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GROUP BY to Combine Data

GROUP BY to Combine Data

Author: Sophia Tutorial

Identify a query that correctly uses GROUP BY to show aggregate data from a set of columns.

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what's covered
This tutorial explores the GROUP BY clause in a SELECT statement to divide rows into groups.

The GROUP BY clause in the SELECT statement can help to divide the rows that are being returned from the SELECT statement into specific groups. For each of those items in the group, we can then apply an aggregate function among that group. What we have worked with so far with aggregate functions returns a single aggregate value across the result set. Using the GROUP BY clause, we can have separations of groups with the aggregates calculated within that group of rows.

The structure of a statement that uses the GROUP BY clause would look like this:

SELECT <column1>…., <aggregate function>
FROM <tablename>
GROUP BY <column1>…;

We have the columns that we want to group in both the SELECT clause and the GROUP BY clause. For example, if we wanted to get the number of customers that we have in each country, we can use the GROUP BY clause like:

SELECT country, COUNT(*)
FROM customer
GROUP BY country;


It is important that the column is listed in both the SELECT and GROUP BY clause. If we do not include it in the GROUP BY clause:

SELECT country, COUNT(*)
FROM customer;

We will get an error:


If we did not have the column in the SELECT clause:

FROM customer
GROUP BY country;

There will not be an error that is generated by the result set isn’t useful at all as it doesn’t indicate what the aggregate function is in relation to:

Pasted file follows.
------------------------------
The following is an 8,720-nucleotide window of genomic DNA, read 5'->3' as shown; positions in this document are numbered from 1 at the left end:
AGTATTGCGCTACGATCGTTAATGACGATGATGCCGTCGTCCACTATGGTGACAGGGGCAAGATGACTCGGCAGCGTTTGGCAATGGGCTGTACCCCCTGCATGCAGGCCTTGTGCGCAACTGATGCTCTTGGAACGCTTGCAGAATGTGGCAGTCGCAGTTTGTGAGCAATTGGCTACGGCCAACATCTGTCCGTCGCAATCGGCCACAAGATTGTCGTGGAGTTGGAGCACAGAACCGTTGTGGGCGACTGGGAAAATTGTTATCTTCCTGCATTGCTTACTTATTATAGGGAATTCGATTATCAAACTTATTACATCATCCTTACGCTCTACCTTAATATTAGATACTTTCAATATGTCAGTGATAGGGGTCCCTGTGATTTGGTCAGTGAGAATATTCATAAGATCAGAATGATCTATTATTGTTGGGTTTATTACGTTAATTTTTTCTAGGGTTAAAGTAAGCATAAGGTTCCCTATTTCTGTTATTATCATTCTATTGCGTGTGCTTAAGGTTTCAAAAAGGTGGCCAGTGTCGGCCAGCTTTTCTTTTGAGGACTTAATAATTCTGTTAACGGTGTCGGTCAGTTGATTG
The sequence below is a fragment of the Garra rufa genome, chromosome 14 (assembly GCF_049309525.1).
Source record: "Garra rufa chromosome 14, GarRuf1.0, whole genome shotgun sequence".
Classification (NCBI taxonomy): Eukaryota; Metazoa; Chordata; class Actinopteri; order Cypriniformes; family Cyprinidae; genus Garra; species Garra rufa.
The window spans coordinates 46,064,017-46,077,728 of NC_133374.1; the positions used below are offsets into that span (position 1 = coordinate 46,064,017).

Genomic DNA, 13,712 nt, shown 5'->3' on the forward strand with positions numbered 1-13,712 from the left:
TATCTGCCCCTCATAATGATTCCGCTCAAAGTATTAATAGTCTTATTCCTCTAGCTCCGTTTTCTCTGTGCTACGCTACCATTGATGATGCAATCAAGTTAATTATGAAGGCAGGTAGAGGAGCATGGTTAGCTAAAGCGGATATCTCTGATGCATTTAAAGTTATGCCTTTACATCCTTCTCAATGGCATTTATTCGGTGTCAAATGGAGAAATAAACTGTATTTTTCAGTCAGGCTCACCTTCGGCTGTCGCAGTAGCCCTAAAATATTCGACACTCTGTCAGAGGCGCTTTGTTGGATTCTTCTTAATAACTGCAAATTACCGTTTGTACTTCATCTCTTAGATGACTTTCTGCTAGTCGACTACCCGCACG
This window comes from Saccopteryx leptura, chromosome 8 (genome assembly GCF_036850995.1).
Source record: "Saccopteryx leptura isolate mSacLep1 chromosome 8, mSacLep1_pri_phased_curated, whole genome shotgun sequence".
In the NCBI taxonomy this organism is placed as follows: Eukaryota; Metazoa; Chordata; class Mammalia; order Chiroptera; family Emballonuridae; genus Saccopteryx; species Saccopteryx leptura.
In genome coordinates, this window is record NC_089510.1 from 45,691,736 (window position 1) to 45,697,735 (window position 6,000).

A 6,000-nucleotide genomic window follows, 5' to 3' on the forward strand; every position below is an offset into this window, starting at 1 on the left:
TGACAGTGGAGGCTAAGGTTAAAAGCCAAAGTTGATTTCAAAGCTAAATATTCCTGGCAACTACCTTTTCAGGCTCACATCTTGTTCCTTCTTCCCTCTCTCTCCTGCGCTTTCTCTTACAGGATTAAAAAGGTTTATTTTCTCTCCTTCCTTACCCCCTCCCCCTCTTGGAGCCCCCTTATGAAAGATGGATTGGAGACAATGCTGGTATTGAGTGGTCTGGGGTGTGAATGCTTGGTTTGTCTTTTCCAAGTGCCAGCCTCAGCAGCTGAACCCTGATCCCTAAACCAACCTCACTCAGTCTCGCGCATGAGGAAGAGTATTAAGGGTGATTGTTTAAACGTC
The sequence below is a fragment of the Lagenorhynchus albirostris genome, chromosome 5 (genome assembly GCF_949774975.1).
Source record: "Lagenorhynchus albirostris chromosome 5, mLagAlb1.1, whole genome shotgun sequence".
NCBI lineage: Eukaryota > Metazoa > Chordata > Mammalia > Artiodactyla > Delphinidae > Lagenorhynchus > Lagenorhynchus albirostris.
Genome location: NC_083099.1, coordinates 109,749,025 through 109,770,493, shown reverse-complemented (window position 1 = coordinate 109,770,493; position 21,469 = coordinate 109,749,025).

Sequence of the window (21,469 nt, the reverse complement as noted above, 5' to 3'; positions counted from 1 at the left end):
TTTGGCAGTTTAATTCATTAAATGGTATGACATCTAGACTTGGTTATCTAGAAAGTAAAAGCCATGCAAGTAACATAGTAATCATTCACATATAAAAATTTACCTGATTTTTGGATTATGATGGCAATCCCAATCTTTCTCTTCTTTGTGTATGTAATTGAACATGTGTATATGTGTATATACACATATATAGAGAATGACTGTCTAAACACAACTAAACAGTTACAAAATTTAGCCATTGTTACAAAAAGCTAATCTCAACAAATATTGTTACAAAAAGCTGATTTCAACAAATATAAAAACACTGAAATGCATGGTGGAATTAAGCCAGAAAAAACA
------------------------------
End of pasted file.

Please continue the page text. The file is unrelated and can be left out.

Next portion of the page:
As you see in the result set above, even though we grouped based on country, we do not know which country each of the counts is for.

We can run something similar to find the total amount of orders by country from the invoice table:

SELECT billing_country, SUM(total)
FROM invoice
GROUP BY billing_country;


We can also add more complexity by grouping by multiple columns and returning more than one aggregate value. For example, if we wanted to find the total and average of each invoice based on the state and country, we can do the following:

SELECT billing_country, billing_state, SUM(total), ROUND(AVG(total),2)
FROM invoice
GROUP BY billing_country, billing_state
ORDER BY billing_country, billing_state;

Notice above, we have added the ORDER BY clause so that they are sorted in an order that logical sense:


The possibilities are endless for us to group the data and run aggregate functions on those subsets of data.

try it
Your turn! Open the SQL tool by clicking on the LAUNCH DATABASE button below. Then enter in one of the examples above and see how it works. Next, try your own choices for which columns you want the query to provide.

The GROUP BY clause allows us to divide rows into groups and then apply aggregate functions to each of the individual groups.